Thank you for inspiring us Matt. You’ve brought out our inner champions:

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Seth Berg: Exploring Seven Big Ideas to Maximize Schoolwide Potential

by Mary Howard

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On 8/4/16, #G2Great embarked on a new journey with a five-part leadership series. Exploring Seven Big Ideas to Maximize Schoolwide Potential is a virtual “celebration of administrators who model by their actions what is possible when we create a shared role of lead learner.

And celebrate possible we did when Seth Berg, principal of Meadow Brook Elementary in Rochester Hills, MI, launched us on a joyful exploration. I met Seth early in my entry into Twitter when I happened on his remarkable blog and I’ve been professionally smitten ever since. Seth lives and breathes the harmonious merger of administration and instruction in the name of children and his first tweet was a testament to his commitment for this shared role:

Screen Shot 2016-08-04 at 10.08.58 PMSo as we begin our series, I’d like to reflect on Seth’s inspirational tweets that highlight our Seven BIG IDEAS. Notice that these ideas are not viewed in isolation but through a lens of deep beliefs interwoven into a beautiful patchwork of change:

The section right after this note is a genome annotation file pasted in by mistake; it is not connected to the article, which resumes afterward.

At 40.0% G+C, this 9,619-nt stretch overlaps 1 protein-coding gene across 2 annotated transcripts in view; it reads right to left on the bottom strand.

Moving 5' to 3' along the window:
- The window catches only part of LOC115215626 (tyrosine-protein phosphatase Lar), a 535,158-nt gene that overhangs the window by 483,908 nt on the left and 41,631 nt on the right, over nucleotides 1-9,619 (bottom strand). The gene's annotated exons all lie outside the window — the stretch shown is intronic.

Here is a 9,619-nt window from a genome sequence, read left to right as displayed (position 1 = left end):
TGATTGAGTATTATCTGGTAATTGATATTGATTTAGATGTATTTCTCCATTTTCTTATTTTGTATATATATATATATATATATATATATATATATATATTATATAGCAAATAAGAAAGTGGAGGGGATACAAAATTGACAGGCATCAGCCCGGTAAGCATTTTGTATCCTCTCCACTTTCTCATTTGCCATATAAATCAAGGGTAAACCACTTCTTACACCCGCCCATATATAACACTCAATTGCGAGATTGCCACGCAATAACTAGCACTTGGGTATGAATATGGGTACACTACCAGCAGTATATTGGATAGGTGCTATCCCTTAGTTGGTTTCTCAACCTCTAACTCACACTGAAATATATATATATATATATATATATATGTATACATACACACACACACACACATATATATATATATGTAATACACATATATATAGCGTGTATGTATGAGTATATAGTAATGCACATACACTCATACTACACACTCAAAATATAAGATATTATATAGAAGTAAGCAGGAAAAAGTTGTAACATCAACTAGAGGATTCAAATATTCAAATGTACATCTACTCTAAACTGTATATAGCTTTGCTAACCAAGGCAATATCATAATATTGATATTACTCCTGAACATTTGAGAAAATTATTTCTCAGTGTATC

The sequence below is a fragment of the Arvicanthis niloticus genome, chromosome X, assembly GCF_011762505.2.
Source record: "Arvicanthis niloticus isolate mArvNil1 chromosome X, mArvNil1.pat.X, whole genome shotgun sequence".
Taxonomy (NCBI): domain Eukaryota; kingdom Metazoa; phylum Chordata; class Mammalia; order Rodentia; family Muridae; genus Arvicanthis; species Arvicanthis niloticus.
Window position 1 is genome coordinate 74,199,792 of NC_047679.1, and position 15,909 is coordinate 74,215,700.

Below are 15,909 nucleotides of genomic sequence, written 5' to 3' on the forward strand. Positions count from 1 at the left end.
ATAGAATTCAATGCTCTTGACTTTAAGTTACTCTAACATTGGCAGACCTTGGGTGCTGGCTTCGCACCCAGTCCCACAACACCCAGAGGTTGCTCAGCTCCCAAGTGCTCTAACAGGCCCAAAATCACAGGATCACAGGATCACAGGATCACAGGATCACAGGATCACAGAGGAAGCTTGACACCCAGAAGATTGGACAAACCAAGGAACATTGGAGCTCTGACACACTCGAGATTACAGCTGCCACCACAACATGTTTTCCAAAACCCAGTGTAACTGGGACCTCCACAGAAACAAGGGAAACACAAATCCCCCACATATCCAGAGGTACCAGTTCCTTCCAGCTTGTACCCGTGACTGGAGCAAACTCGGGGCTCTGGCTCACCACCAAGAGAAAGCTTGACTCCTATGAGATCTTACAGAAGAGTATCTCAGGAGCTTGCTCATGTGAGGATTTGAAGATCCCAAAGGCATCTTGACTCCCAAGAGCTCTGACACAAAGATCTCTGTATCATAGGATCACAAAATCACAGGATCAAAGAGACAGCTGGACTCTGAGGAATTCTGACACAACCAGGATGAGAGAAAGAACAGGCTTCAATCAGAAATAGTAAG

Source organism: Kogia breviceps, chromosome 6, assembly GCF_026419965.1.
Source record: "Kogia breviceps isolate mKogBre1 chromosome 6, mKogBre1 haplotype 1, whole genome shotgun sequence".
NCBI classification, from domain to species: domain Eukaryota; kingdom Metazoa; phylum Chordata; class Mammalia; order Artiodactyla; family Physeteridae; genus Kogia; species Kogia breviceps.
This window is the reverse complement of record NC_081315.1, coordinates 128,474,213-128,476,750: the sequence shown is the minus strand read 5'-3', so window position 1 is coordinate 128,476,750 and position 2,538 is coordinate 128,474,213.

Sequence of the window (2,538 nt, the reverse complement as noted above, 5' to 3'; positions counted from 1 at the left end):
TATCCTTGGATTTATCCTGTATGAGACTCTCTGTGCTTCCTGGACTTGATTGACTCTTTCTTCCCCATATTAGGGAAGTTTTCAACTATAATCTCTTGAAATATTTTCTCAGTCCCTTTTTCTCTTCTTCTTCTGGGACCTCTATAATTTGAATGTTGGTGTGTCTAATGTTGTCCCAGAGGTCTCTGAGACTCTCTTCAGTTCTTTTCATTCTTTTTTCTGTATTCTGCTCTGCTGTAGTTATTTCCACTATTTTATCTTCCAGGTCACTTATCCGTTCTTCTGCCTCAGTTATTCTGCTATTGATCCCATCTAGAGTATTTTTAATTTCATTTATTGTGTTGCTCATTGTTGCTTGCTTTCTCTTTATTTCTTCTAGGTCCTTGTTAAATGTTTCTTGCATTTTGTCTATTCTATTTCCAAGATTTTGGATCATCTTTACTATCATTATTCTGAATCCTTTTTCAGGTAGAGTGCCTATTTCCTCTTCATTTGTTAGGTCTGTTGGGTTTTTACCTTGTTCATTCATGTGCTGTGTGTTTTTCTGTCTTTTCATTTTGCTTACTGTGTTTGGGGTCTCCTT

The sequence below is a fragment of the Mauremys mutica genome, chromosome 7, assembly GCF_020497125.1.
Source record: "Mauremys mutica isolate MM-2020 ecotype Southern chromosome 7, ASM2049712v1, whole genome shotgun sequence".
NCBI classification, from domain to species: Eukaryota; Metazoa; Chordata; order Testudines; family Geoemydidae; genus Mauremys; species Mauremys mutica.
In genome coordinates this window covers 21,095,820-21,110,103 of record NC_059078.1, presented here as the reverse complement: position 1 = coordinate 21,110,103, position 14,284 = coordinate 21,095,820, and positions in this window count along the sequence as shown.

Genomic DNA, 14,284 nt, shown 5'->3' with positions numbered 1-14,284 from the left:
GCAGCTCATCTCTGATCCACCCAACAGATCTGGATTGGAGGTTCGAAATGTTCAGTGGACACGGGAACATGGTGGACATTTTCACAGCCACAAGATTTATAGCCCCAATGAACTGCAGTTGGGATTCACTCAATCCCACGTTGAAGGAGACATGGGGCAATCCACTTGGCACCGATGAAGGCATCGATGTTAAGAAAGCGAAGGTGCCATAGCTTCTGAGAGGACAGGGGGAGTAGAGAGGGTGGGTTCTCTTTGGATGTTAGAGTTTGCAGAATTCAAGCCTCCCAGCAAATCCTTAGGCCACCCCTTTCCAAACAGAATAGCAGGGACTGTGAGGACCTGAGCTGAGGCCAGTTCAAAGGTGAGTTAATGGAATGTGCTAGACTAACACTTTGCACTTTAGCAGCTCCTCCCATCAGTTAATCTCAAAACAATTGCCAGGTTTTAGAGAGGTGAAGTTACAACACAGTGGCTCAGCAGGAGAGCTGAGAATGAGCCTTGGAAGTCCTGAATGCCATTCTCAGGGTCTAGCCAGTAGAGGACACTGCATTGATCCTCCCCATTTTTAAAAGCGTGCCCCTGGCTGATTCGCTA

BIG IDEA 1: CREATING A SCHOOLWIDE CULTURE 

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It doesn’t take long after entering a school building to get a strong sense that a schoolwide culture has been thoughtfully nurtured within a collective spirit of commitment. Seth emphasizes that our core values, those things we hold dear supported by research, are at the center of this culture. Yes these are challenging times, but if we adhere to the tenets of what matters most in our schools and as we work toward a culture based on a common ground of excellence, that culture is palpable the moment you enter the front door. It is evident that these schools view time as a precious commodity as demonstrated by each minute spent in the most valuable and purposeful ways as positive energy literally emanates from every intentional choice in the service of learning.

 

BIG IDEA 2: BUILDING RESPECTFUL PROFESSIONAL RELATIONSHIPS

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This schoolwide culture where core values are celebrated is rises from respectful relationships that nurture positive interactions. These relationships do not happen by chance or because teachers are expected to become compliant disseminators of top down mandates. Rather, it is an outcome of shared leaderships where each voice is viewed as key decision-maker within a positive environment where educators work together to bring a common vision for what that school can be to life. When this happens, the celebration of possible is always in view as shared ownership reflects collective input. Mutual respect then leads to even more productive efforts as this thoughtfully intentional work has a direct impact on students.

 

BIG IDEA 3: MERGING LEADERSHIP AND INSTRUCTION